# Experiment 6.03 Computational NMR

This collection of exercises uses computer simulations to explore the fundamental features of NMR that make it a uniquely powerful technique for probing the properties and behaviour of molecules.

To run an experiment, click on its name (in blue). Consult the printed notes for this experiment for instructions on how to interact with the applets.

1. Singlet spectrum

Free induction decay and spectrum of an NMR singlet

Here you will see the FID (left) and the corresponding spectrum (right) of an imaginary compound with a single magnetic nucleus, say a proton (1H). The FID is in the "time domain" (seconds) and the spectrum is in the "frequency domain" (Hertz). The general form of the FID is a damped oscillation; for its analytic form see the laboratory instructions.

2. Doublet spectrum

Free induction decay and spectrum of an NMR doublet

This exercise is similar to the previous one, but instead of a single line we see a "doublet", i.e. two lines of equal amplitude separated by a frequency J. This is the kind of spectrum one might see for a nucleus coupled to an adjacent proton (whose resonance is not shown). J would then be the spin-spin (or scalar) coupling constant.

3. Chemical shifts

Identification of compounds from chemical shifts and peak integrals

In simple cases, the structure of a molecule can easily be deduced from the integrals and chemical shifts [Ch2] of the lines in its 1H NMR spectrum, provided the molecular formula is known [p11].

4. Multiplet patterns

Multiplet patterns arising from spin-spin coupling

The interaction between nuclear spins (spin-spin coupling) in molecules in solution produces characteristic patterns in their NMR spectra called multiplets (doublets, triplets etc.) [Ch 3]. In this exercise you are given spectra of a nucleus A coupled to n equivalent X nuclei, whose spectra are not shown. You have to determine n and I, the spin angular momentum quantum number of the X nuclei [pp 24, 29].

5. Spin-spin coupling

Conformational analysis using spin-spin coupling constants

The "three bond" couplings between protons on adjacent carbon atoms, e.g. in the H-C-C-H fragment, depend on the dihedral angle between the two H-C-C planes. In particular, trans (Q = 180 ) and gauche (Q = 60 ) interactions have significantly different spin spin coupling constants (Jt and Jg respectively). The spectrum you are asked to interpret in this exercise is that of the a and two b protons in a conformationally mobile amino acid or peptide.

6. Chemical exchange

Rates of conformational equilibrium from linewidths

The NMR spectra of molecules participating in chemical or conformational equilibria show effects that depend on the rate of the forward and backward processes and the difference in resonance frequencies of the nuclei involved [Ch 4]. This exercise deals with a classic example of such "chemical exchange" effects: the internal rotation of the NO group in dimethylnitrosamine (Fig. 2).

7. Spin lattice relaxation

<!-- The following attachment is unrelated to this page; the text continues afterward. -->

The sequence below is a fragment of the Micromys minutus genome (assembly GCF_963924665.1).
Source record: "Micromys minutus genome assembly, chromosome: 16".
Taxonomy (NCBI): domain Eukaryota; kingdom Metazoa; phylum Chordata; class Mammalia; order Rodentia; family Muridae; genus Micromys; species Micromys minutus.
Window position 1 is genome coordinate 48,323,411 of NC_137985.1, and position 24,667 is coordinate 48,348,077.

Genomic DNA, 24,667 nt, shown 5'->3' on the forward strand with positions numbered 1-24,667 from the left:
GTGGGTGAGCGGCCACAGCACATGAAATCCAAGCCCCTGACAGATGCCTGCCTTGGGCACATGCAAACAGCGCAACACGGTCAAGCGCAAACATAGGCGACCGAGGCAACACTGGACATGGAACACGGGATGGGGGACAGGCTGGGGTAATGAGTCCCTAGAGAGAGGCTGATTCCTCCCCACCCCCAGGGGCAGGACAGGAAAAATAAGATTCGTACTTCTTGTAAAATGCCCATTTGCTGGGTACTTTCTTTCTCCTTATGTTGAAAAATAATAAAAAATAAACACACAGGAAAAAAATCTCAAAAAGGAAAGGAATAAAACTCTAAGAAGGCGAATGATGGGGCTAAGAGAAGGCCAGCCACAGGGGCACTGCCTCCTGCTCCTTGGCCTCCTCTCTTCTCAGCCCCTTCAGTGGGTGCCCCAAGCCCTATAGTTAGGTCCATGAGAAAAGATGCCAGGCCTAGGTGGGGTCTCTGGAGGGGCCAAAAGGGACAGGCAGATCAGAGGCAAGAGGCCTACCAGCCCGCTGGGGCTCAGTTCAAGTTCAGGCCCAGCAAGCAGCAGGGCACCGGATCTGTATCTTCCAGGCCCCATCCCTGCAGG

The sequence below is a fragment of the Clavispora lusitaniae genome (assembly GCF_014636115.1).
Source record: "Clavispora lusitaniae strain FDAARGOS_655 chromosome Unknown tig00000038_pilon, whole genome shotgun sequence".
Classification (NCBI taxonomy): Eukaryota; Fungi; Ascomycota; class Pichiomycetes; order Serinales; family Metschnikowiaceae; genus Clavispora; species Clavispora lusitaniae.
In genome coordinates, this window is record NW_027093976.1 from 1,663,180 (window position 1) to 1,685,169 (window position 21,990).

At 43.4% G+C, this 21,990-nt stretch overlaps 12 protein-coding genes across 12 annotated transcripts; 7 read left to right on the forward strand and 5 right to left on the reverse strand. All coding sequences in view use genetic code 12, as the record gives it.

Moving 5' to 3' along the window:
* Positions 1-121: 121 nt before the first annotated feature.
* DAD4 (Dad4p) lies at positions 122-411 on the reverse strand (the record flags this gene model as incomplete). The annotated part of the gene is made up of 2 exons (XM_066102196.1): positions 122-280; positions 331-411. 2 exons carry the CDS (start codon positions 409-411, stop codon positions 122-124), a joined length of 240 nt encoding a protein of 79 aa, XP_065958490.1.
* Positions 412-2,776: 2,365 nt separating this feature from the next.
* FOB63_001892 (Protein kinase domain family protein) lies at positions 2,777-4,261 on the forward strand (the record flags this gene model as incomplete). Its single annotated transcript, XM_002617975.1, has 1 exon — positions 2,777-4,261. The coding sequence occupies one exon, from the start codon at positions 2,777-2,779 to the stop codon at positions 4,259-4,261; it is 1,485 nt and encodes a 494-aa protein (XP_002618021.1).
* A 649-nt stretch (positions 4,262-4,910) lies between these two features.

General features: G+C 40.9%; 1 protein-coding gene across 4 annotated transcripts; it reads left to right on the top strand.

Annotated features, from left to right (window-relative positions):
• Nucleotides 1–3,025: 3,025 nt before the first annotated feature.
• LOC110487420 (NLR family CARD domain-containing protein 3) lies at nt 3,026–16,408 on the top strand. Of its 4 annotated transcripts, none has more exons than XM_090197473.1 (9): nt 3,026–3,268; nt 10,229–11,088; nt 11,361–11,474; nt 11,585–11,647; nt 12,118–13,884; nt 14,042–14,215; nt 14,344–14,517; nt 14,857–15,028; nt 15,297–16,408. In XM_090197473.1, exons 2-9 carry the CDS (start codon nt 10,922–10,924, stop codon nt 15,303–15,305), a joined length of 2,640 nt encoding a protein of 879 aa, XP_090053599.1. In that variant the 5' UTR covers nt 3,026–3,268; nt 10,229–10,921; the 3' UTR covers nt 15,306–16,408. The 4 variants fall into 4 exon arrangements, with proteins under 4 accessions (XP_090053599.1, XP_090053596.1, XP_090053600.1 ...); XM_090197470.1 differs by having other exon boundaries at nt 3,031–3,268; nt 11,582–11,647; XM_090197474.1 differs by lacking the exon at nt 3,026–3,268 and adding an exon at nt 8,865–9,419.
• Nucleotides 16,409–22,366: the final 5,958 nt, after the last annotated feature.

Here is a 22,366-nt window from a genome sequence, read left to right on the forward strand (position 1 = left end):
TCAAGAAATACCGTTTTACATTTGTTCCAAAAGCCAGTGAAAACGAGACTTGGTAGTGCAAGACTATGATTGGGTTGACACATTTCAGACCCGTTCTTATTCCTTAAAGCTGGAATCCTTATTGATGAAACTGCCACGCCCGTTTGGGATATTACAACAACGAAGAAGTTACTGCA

Spin-lattice relaxation times by inversion recovery

When the populations of the energy levels involved in NMR transitions are disturbed they return to equilibrium (the Boltzmann distribution) by a process called spin-lattice relaxation, in which energy is exchanged between the spins and their surroundings, the "lattice" [pp 56-7]. This process is often exponential, and has a time constant called the spin-lattice relaxation time, T1. The value of T1 for a nucleus is determined by the structure of the molecule (e.g. the proximity to the relaxing nucleus of other magnetic nuclei), and by the rate of rotation of the molecule in solution. The experiment most commonly used to measure T1 values is called the inversion recovery method [p 79]. In this exercise you "perform" a series of inversion recovery experiments on 1,3 dinitrobenzene to determine the relaxation times of its three 1H resonances.

8. Strong coupling

Spectra of strongly coupled spins

The NMR spectrum of a pair of coupled protons with different chemical shifts comprises two doublets - but the intensities of these four NMR lines are only equal, and the doublets are only centred at the two chemical shift positions, when the difference in resonance frequencies of the two spins is much larger than their spin spin coupling.

9. More multiplet patterns

Spectrum of a nucleus coupled to 3 spin-1/2 nuclei

We saw examples in exercise 4 of the multiplet patterns that can arise from the coupling to groups of equivalent nuclei. Here you can see the patterns for a nucleus coupled to up to 3 inequivalent spin - half nuclei (e.g. protons), whose NMR signals are not shown. The variables are the three coupling constants.

Starting with two of the couplings equal to zero, see how the spectrum changes when a second and then a third coupling is introduced. For different values of the three coupling constants you should be able to see a doublet, a triplet, a quartet, a doublet of doublets, a doublet of triplets, a triplet of doublets, a doublet of doublets of doublets and so on.

You can get some rather peculiar patters when some of the coupling constants have integral ratios, or when the sum of two of them equals the third.

Updated February 3, 2009.